CBS will devote two hours to “48 Hours” this Saturday, rather than just the usual 60 minutes – the latest example of the series stretching beyond its usual structure.
The venerable newsmagazine, which has been on the air since 1988, will unveil an un-narrated film entitled “The Whole Gritty City,” which will follow three New Orleans marching band directors who prepare students to march in Mardi Gras parades as a means of keeping them safe from a city with one of the highest murder rates in the nation. Introduced by Wynton Marsalis, a CBS News contributor, the show will play start at 9 p.m. eastern, and is one of a series of interesting steps “48 Hours,” best known for exploring vivid murders, has taken in recent weeks.
“I feel we’ve earned the right to expand the base a little bit,” said Susan Zirinsky, senior executive producer of the show, who stressed that “48 Hours” is not veering away from its primary focus. “I don’t do this every week, but two or three times a year, I feel there are projects that can touch people in a way that has profound impact,” said Zirinsky, a CBS veteran who also helms breaking-news specials for CBS News and CBS Entertainment. “I’m always a crime and justice show, but mostly I’m about murder.”
Even so, “48 Hours” has pushed its envelope in recent weeks. In January, it presented a report on international adoptions gone awry led by correspondent Maureen Maher. The episode contained not the barest whiff of murder. And in October, “48 Hours” broadcast a story about the July, 2011, murder of Wayland, Mass., teenager Lauren Astley by her boyfriend, and used the crime to place a lens on the issue of so-called “breakup violence.”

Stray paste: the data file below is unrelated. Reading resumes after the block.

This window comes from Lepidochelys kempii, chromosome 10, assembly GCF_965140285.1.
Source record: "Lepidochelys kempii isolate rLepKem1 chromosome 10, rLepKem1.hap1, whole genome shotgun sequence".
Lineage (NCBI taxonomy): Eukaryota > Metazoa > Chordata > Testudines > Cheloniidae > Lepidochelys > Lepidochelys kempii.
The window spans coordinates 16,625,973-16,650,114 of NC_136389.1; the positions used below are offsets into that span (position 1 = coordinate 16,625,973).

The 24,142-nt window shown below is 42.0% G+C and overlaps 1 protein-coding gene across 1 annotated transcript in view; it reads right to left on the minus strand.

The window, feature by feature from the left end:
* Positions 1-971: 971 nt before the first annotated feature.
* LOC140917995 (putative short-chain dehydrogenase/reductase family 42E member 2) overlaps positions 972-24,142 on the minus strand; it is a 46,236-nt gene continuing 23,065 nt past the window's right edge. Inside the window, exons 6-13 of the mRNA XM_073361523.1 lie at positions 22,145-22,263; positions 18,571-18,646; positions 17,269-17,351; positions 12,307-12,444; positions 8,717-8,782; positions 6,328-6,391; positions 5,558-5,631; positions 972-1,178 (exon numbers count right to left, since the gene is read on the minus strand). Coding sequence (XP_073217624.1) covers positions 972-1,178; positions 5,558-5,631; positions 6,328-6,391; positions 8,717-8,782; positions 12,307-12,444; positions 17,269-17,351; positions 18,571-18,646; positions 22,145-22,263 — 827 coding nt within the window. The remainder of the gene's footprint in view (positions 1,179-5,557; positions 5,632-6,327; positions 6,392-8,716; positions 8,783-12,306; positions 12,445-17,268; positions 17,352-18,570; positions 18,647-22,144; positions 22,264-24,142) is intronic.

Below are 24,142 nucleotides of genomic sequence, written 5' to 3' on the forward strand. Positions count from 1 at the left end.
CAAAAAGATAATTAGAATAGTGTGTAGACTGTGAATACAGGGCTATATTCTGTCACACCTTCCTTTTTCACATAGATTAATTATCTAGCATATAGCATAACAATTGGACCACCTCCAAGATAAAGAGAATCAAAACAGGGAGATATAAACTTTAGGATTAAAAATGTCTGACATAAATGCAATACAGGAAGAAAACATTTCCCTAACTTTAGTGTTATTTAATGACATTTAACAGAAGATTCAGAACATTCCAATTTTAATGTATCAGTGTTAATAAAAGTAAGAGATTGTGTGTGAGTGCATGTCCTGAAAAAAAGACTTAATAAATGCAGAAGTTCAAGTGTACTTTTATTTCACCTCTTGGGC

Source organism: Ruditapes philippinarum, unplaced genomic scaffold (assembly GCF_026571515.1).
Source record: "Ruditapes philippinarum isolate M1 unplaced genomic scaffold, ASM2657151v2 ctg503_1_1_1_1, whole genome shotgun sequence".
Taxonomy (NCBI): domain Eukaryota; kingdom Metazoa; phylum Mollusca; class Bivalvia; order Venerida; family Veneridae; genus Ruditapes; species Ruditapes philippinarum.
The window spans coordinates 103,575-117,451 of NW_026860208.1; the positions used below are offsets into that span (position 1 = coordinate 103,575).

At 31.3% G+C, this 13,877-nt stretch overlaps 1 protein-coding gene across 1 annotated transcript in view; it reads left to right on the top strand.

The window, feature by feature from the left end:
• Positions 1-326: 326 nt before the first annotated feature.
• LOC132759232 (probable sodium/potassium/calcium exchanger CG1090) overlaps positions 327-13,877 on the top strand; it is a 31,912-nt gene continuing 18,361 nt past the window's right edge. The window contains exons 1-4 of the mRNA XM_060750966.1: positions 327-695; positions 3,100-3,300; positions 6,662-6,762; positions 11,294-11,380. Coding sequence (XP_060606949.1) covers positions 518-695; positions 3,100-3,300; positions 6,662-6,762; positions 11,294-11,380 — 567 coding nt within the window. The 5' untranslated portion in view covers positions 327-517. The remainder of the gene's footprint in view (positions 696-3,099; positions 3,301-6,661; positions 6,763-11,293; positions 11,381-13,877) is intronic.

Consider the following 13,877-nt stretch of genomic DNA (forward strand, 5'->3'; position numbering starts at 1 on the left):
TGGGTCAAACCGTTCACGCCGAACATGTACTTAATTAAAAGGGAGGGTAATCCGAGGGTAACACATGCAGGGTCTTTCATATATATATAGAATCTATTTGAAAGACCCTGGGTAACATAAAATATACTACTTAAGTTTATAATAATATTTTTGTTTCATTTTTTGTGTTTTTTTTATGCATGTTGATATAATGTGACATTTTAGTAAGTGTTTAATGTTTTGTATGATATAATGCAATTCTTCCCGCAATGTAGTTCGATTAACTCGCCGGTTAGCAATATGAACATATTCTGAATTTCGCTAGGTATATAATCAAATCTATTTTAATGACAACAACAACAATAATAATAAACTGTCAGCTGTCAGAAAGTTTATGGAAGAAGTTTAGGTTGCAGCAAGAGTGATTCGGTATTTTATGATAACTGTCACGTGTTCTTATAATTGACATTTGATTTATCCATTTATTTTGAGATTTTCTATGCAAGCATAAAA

The genesis of “Gritty City” comes from six years of work by Richard Barber, a special editor at the show who has leeway to pursue his own projects. In the process of working on a “48 Hours” episode that centered on a murder in the Big Easy, Barber came upon the story of the kids and the bandleaders and decided to devote time to the project.
“He was so taken with music and the kids and he thought this would make a great documentary,” explained Zirinsky. “He would take time off and shoot it on his own. We kind of contributed ‘consigliore’ advice and counsel. He raised money through grants and Kickstarter.”
CBS News has acquired the rights to show Barber’s documentary, which was shot in New Orleans between 2007 and 2010, and produced along with Andre Lambertson, a cinematographer and photojournalist who has taken an interest in spotlighting children dealing with poverty and violence.
Zirinsky hopes the two-hour special program will offer counterprogramming to Olympics coverage on the various networks owned by NBCUniversal. And she hopes to steadily find more audience on Saturday nights, which the broadcast networks largely populate with repeats, some sports and movies. “More people are staying home and going out later,” she said, and the program’s focus on crime-and-justice stories and original, shoe-leather reportage, carries some appeal.
Any more excursions planned to different subjects? Zirinsky said she is open to ideas from her staffers. “The creativity and power of people I work with allows me to take chances and push the envelope.”